It stunned me two days later to realize that I’d had my cell phone right there in my lap and never once thought to take a photo of any of this as the attack continued or the assailants ran away. Maybe it’s a generational thing; maybe a younger witness would automatically have grabbed the camera to record the moment for YouTube or Channel 7 News posterity. Or maybe it’s part of the frozen-moment of horror, when I couldn’t seem to take action with either my words or my limbs.

A detective called Friday night asking for clarification and more details than I’d given in my shaky-hands statement. Both victims are still alive, although the one pinned beneath the wheel may not make it. They’ve got the two attackers. There may have been a gun involved as well.

“Will you testify at the trial?” he asked. You bet. Although I wish I’d had the quick-wittedness and sure-handiness I would have given one of my protagonists and grabbed the cell phone camera rather than rely on my memory. I wish I had the courage and physical prowess I would have given her: she would have come up with a way to thwart the bad guys… to stop the beating…to track them to their lair…to break up the Russian gang.

I may write about murder all day, but it’s different when it shows up on your own doorstep. In broad daylight. On a quiet Sunday afternoon in San Francisco.

How about you guys? Has violence ever come home for you?

 

 

๏ปฟ

48 thoughts on “Violence Comes Home

  1. Maribeth

    So much for a relaxing glass of wine!
    I think in your case it took your mind a bit to decide whether this was reality or author’s reality. Minds do what they’re programmed to do and I’ll bet you never take a picture in the middle of a flow.
    Watch your back because gangs are nothing to mess with (as you’ve witnessed firsthand) and they are more dangerous than most people realize.
    You’ve certainly had some year already! God bless.

    Giggles and Guns

    Reply
  2. Shizuka

    You called immediately, yelled to try to stop these guys, and you’re willing to testify.
    That’s more quick-witted and brave than most people would’ve been.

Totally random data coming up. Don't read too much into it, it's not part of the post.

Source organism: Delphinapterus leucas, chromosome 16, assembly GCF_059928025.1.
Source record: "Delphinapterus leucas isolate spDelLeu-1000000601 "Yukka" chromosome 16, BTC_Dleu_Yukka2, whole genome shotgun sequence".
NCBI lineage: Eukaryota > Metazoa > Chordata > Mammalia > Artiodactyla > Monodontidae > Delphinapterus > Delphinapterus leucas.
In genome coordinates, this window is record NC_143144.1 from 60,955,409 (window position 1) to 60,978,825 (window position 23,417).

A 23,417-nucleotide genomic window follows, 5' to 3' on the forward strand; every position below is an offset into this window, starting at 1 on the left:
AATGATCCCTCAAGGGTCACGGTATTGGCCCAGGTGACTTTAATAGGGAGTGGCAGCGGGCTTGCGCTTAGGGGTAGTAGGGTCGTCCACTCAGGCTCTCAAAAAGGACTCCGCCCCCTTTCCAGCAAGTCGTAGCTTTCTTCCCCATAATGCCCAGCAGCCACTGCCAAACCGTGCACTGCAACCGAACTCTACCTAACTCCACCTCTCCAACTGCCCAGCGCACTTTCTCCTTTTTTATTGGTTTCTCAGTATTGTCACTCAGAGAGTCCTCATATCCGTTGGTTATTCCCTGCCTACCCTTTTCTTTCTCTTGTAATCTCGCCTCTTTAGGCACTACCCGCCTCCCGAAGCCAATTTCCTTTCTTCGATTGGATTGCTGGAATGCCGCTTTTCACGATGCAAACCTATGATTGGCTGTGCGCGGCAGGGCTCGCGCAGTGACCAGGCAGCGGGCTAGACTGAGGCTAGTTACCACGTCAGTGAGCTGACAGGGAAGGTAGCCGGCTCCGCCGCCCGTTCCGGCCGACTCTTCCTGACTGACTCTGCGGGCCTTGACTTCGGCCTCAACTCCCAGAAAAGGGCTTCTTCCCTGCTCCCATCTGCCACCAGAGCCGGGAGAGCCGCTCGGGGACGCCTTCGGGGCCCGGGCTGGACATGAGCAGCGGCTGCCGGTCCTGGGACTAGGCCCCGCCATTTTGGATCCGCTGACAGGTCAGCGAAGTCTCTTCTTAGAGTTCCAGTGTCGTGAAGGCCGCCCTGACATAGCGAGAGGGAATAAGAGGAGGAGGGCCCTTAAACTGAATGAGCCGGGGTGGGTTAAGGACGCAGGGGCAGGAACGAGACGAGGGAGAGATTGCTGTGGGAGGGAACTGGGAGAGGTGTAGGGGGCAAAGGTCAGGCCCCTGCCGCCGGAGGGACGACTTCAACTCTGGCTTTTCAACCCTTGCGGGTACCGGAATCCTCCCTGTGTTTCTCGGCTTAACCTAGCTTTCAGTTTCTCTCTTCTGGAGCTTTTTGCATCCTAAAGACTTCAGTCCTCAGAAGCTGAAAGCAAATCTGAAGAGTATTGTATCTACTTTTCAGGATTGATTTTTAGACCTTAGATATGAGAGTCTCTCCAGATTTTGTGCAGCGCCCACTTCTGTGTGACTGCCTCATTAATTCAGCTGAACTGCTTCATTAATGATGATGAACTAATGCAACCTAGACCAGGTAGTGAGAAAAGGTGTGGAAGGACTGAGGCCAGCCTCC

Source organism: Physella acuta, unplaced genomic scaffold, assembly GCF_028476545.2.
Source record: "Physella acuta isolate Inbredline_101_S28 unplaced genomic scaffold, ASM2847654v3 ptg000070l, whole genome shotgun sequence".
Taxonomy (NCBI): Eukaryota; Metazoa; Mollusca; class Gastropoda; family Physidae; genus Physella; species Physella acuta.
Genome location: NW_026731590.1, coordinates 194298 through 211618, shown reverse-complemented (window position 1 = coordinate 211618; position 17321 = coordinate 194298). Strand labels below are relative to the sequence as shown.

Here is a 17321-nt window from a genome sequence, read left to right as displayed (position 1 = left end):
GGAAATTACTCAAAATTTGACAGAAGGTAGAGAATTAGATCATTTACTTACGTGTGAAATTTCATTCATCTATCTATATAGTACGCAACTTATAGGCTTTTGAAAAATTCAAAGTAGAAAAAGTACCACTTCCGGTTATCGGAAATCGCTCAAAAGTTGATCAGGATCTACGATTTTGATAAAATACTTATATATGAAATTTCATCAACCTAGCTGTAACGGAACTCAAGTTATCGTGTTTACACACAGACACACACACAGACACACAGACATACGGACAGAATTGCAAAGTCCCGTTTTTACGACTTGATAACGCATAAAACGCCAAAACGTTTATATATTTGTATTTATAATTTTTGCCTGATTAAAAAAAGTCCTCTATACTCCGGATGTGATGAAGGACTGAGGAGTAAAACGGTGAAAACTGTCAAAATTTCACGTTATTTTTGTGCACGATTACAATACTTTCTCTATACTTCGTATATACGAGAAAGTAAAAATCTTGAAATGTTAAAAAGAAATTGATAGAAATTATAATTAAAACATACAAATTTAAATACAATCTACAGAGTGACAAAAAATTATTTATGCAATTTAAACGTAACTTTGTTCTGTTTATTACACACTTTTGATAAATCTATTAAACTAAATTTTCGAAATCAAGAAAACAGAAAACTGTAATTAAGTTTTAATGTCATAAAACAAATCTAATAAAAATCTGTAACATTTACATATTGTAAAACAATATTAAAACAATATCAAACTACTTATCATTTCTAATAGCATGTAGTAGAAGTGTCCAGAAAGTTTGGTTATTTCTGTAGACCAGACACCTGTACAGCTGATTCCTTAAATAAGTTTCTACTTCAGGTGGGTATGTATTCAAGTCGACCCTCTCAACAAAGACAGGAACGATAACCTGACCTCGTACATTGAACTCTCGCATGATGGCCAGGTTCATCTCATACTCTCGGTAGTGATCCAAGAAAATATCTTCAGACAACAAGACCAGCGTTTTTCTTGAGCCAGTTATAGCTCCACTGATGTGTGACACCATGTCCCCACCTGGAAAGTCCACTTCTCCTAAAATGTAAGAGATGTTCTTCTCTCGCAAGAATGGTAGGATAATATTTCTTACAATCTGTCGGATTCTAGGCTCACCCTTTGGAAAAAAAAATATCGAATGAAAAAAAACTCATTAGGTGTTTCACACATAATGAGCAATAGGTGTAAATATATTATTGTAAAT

I’m freaked out just imagining this.
    The only violence I’ve seen (and experienced) are a few fights in high school and on the street.

    Reply
  3. Robert Gregory Browne

    Wow.

    Just wow.

    The closest I’ve ever come to seeing violence in action was when I saw a Volkswagen van tear around a corner in Westwood and roll several times before winding up on the sidewalk. Its driver was thrown from the window and had blood running down his back.

    Afterwards, my wife and I both talked about how that van had rolled across the street in sloooooow motion.

    Shock, I assume.

    But that’s certainly not even close to seeing someone murdered.

    Wow.

    Just wow.

    Reply
  4. Louise Ure

    Maribeth and RGB, you’re both right. There was an unreal quality to all of it. In slow motion like swimming in molasses.

    Quick-witted? Brave? Heroic, Shizuka and Ms C? Hardly. More like frozen.

    I hear you, JD.

    Reply
  5. Sandy

    As a teacher in a public high school, I, a younger version of me, on more than one occasion broke up fights between kids. Obviously, this was not the same as murder; but I clearly remember sensing being in the presence of something that wasn’t human. An energy or force was emitted and encircled the raging adolescents. A vacancy in their eyes, a rigidity of their faces, a blotchiness of their skin, a feral smell said they were unreachable in their different universe.

    Reply
  6. Becky LeJeune

    I have been in a situation where I did not think to use my cell phone. I was still in my car, with it on, and didn’t even think to follow the person. In fact, idiot child that I was, in my shock I got out of my car and went into work, walking through the empty parking lot, before the man had left the lot himself. It wasn’t violence, but it was a violation and I found it highly disturbing.